Local leaders have approved funding for a new early voting site in Lafayette Parish that's expected to be up and running in time for the presidential election this fall.
Voter advocates are raising concerns about the proposed voting site at the Lafayette Parish Library's east branch on La Neuville Road.
Although the site would be open to all registered voters in the parish, the library is not easily accessible by public transit and is located in a less diverse, more affluent portion of Lafayette Parish.
"This matter needs to be adequately dealt with now," said Kathleen Espinoza of the League of Women Voters of Lafayette. "Every voter in Lafayette Parish deserves a safe, accessible opportunity to early vote."
Elected officials in Youngsville and Broussard have been working with the Lafayette Parish Council, Lafayette Parish Registrar of Voters and the Louisiana Secretary of State's office to create the new voting site.
"It's been kind of a chore to get all of those agencies looking in the same direction to make this a reality," Broussard Mayor Ray Bourque said Tuesday afternoon. "I think that's why it's never worked before for Lafayette Parish."
The Broussard City Council unanimously approved a resolution during its regular meeting Tuesday evening to share expenses for the early voting site with the city of Youngsville.
Youngsville's city council approved a similar resolution during its May 14 meeting.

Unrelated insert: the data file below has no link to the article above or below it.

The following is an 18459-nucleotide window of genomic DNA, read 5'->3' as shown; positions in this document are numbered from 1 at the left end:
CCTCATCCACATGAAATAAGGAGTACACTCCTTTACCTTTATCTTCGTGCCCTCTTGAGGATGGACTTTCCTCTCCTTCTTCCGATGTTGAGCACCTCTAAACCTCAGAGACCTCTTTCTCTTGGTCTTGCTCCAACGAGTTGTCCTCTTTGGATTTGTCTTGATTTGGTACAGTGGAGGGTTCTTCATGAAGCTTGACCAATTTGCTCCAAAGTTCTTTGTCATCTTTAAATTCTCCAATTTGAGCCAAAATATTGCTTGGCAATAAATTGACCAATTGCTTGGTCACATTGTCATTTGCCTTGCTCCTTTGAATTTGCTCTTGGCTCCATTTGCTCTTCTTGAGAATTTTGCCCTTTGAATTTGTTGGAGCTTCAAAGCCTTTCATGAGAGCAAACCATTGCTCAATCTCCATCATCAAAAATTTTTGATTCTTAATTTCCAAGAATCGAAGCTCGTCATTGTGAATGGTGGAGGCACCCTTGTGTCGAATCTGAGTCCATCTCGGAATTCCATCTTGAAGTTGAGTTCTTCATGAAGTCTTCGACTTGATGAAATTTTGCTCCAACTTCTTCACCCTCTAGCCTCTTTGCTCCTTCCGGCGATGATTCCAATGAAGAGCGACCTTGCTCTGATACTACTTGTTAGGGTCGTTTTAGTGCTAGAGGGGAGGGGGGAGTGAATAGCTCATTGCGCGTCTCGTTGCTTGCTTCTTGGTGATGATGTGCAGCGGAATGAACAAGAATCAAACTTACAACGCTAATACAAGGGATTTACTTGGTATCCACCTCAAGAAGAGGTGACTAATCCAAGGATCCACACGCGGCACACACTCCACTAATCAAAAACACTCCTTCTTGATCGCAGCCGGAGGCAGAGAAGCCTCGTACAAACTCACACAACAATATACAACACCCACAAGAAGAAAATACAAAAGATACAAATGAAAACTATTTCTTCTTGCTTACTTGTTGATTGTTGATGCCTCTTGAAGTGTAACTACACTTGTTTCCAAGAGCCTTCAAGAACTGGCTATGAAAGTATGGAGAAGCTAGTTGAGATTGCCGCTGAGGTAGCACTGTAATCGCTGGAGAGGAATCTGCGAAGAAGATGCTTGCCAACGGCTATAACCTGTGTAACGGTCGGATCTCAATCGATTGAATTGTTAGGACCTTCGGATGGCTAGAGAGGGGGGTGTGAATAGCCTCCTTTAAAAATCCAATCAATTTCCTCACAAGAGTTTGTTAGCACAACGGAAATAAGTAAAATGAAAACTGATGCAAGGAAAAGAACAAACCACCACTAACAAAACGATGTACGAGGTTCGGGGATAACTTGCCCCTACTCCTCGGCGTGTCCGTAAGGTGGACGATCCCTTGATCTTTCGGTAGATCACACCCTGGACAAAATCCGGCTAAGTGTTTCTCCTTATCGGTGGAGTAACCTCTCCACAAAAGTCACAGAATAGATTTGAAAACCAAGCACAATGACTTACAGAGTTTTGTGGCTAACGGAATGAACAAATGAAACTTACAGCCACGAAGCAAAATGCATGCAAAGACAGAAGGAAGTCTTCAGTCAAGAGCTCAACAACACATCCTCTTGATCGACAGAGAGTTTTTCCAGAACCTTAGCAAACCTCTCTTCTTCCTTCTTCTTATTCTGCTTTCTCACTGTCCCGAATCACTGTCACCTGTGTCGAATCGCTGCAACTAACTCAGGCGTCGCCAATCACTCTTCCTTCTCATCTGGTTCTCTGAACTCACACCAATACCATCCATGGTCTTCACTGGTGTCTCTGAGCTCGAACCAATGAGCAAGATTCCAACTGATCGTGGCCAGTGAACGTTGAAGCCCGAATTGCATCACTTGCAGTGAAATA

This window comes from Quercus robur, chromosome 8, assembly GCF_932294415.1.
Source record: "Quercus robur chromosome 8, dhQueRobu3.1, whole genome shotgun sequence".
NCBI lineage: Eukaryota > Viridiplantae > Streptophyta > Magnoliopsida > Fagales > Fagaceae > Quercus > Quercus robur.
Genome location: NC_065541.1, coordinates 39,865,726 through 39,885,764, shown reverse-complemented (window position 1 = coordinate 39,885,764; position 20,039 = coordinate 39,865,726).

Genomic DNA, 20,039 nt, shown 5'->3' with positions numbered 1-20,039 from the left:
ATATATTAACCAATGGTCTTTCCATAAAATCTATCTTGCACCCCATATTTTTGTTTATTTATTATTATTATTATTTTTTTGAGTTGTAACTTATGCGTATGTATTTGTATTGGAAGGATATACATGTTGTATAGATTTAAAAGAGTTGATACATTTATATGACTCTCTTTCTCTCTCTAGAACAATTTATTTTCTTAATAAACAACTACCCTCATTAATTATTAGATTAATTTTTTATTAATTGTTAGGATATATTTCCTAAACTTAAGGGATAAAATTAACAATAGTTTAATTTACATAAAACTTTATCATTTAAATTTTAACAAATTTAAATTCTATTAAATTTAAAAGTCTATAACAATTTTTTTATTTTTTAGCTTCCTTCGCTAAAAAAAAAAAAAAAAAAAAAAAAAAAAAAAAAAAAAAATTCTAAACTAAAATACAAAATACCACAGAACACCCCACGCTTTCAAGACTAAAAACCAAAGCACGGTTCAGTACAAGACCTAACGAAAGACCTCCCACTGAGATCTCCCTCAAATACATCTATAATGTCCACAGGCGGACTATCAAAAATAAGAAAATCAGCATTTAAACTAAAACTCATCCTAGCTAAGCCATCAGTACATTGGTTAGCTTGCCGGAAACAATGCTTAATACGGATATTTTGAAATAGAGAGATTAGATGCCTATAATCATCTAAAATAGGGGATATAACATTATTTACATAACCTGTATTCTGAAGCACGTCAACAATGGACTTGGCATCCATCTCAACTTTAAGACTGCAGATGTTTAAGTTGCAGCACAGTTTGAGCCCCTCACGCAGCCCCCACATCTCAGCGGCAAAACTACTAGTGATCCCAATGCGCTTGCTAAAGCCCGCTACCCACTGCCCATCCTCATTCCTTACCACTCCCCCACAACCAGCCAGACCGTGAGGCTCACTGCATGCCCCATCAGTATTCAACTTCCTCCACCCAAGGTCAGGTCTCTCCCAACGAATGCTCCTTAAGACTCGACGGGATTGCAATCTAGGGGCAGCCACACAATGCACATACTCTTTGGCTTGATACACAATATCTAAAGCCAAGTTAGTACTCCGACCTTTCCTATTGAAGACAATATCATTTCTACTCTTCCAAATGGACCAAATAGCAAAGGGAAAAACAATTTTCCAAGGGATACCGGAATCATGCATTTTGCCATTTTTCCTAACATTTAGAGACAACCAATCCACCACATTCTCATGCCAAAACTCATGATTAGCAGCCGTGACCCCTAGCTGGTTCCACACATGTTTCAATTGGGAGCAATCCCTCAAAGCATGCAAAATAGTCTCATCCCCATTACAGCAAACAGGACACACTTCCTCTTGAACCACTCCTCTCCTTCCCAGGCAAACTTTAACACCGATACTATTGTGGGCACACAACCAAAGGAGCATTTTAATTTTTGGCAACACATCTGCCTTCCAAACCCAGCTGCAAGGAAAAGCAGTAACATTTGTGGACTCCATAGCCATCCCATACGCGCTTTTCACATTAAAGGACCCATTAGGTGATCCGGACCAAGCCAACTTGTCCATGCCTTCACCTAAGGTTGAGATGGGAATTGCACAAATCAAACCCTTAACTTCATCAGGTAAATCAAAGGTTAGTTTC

The cities of Youngsville and Broussard would share the estimated $62,000 expense of creating the new voting site, which is normally funded by parish government. After two years, the cities would then transfer ongoing expenses, estimated to cost about $40,000 annually, to Lafayette Parish.
The Lafayette Parish Council is expected to address the proposal at a June meeting.
There has been support at the parish level, according to Lafayette Parish Councilman Josh Carlson, who represents the southern portion of the parish.
Carlson said the parish only has a cash reserve of about $50,000 and could not fund the creation of a second early voting site without the help from Youngsville and Broussard. He promised both city councils that their generosity wouldn't become a "long-term crutch" for the parish.
Every parish in the state has early voting available at the local registrar of voters' office.
The downtown Lafayette office has long been the only option for Lafayette Parish voters who wish to cast their ballots ahead of Election Day.
The League of Women Voters of Lafayette has long lobbied for the creation of a new early voting site due to concerns about the parish's only early voting location at 1010 Lafayette St. having limited parking and accessibility for those with disabilities.
Espinoza, a geographer by trade, has written to the Lafayette Parish Council on behalf of the League of Women Voters to express concerns about the proposed site on the south side of the parish.
The nonpartisan group has suggested opening a second early voting site at the main branch of the Lafayette Public Library downtown.
"The League is sensitive to the issue of adequate funds, but we feel that the costs associated with securing expanded access to voting is worth the priority in the budget," Espinoza said. "We would ask the (Lafayette Parish) Council to reflect on these priorities ahead of a November election that most likely will be affected by the COVID-19 pandemic."